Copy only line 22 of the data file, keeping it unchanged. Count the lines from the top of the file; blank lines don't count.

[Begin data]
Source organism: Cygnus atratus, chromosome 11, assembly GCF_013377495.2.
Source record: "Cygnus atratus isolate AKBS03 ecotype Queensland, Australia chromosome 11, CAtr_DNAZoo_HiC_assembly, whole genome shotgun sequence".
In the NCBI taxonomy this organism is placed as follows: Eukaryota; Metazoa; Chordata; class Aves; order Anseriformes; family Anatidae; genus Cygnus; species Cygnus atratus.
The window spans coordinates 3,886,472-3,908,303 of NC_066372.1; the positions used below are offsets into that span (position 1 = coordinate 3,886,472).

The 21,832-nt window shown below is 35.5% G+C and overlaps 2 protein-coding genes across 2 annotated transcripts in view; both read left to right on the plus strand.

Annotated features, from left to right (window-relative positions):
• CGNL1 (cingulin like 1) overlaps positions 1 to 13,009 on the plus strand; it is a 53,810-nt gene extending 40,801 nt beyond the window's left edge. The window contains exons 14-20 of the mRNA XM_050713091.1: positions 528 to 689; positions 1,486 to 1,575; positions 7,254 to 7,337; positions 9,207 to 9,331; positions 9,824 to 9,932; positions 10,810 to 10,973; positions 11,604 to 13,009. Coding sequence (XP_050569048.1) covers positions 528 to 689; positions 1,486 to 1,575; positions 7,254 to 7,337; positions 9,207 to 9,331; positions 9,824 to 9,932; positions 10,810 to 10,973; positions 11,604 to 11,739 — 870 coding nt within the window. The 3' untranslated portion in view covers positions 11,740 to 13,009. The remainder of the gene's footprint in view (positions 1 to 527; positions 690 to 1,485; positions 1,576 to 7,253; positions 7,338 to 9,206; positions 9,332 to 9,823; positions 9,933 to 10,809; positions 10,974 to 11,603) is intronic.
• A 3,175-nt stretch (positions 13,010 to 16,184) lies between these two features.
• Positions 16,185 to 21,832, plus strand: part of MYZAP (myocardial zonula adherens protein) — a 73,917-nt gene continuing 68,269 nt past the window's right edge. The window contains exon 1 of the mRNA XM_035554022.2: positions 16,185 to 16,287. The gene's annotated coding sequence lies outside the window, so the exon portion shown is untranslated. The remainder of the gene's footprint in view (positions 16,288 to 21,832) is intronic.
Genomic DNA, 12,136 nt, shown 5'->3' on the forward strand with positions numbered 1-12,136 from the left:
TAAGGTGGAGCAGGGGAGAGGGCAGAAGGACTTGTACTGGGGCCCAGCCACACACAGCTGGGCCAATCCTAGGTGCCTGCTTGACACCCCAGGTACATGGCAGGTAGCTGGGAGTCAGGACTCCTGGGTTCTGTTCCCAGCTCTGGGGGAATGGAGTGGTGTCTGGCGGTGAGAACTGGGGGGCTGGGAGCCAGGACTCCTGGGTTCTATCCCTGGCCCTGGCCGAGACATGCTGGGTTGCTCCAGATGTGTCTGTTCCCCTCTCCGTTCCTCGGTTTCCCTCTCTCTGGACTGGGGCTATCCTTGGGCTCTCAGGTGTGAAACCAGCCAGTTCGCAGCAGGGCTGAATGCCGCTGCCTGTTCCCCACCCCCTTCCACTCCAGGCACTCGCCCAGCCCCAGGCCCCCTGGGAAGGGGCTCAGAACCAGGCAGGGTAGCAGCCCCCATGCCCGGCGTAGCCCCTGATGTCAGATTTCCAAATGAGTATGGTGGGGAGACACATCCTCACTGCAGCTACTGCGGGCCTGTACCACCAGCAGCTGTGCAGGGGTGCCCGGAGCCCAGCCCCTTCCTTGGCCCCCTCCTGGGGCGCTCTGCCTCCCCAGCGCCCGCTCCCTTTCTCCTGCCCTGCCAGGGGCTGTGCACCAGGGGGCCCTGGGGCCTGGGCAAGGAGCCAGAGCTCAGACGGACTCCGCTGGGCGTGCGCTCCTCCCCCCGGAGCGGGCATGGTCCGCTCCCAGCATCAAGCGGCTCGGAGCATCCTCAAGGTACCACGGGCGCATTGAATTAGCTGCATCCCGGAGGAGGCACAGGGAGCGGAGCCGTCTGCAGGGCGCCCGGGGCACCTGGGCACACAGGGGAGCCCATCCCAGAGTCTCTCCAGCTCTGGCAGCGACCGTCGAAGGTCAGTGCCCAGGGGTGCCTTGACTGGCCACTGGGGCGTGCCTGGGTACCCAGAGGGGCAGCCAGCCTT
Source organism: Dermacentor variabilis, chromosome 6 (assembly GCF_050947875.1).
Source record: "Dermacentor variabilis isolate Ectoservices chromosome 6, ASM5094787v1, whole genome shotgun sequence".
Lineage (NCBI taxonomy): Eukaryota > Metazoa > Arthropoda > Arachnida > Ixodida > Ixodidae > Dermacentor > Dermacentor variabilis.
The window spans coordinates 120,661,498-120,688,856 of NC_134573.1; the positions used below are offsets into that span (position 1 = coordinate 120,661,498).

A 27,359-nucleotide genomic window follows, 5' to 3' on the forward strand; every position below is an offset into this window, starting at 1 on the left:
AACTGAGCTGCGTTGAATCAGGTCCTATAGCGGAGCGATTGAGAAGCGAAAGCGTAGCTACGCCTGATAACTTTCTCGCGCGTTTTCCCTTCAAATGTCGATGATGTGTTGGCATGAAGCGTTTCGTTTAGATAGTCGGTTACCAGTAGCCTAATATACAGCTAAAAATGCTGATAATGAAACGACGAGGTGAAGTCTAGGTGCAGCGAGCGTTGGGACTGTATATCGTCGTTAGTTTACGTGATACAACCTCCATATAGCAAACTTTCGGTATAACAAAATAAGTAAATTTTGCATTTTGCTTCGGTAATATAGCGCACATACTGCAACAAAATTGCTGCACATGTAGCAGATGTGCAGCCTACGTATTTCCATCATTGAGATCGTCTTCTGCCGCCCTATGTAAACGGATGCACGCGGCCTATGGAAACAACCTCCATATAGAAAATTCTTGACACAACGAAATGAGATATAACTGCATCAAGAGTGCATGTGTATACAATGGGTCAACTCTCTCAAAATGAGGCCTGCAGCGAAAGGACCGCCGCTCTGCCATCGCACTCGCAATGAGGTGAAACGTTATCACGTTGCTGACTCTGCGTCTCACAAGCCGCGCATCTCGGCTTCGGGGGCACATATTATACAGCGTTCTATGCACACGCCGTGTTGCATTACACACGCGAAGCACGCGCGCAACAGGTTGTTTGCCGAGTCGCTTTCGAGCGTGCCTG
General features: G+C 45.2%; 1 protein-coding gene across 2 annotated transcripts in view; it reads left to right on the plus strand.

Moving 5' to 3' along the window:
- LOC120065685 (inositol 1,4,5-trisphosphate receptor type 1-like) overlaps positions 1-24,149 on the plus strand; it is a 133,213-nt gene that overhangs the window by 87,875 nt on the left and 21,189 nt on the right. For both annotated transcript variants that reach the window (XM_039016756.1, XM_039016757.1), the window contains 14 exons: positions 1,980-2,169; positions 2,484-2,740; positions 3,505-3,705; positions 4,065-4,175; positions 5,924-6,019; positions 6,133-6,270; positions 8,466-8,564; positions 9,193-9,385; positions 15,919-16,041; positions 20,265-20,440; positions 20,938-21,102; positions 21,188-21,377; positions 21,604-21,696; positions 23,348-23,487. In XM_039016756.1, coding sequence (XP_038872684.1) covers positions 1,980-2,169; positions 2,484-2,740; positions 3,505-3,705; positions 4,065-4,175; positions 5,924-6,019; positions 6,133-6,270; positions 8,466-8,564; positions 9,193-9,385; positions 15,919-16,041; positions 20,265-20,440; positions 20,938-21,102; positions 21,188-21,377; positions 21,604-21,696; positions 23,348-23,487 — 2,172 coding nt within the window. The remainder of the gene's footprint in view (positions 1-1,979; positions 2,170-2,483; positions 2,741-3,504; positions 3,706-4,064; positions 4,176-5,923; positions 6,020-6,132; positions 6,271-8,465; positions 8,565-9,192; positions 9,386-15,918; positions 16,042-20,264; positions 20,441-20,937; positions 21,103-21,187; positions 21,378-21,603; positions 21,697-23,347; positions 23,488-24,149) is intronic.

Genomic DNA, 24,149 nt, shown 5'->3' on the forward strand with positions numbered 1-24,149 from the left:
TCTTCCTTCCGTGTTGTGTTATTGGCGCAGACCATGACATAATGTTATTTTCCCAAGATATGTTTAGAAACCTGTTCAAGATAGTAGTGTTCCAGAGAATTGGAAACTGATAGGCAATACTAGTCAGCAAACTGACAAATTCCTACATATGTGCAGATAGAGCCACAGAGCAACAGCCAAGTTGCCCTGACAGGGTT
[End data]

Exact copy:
TCTTCCTTCCGTGTTGTGTTATTGGCGCAGACCATGACATAATGTTATTTTCCCAAGATATGTTTAGAAACCTGTTCAAGATAGTAGTGTTCCAGAGAATTGGAAACTGATAGGCAATACTAGTCAGCAAACTGACAAATTCCTACATATGTGCAGATAGAGCCACAGAGCAACAGCCAAGTTGCCCTGACAGGGTT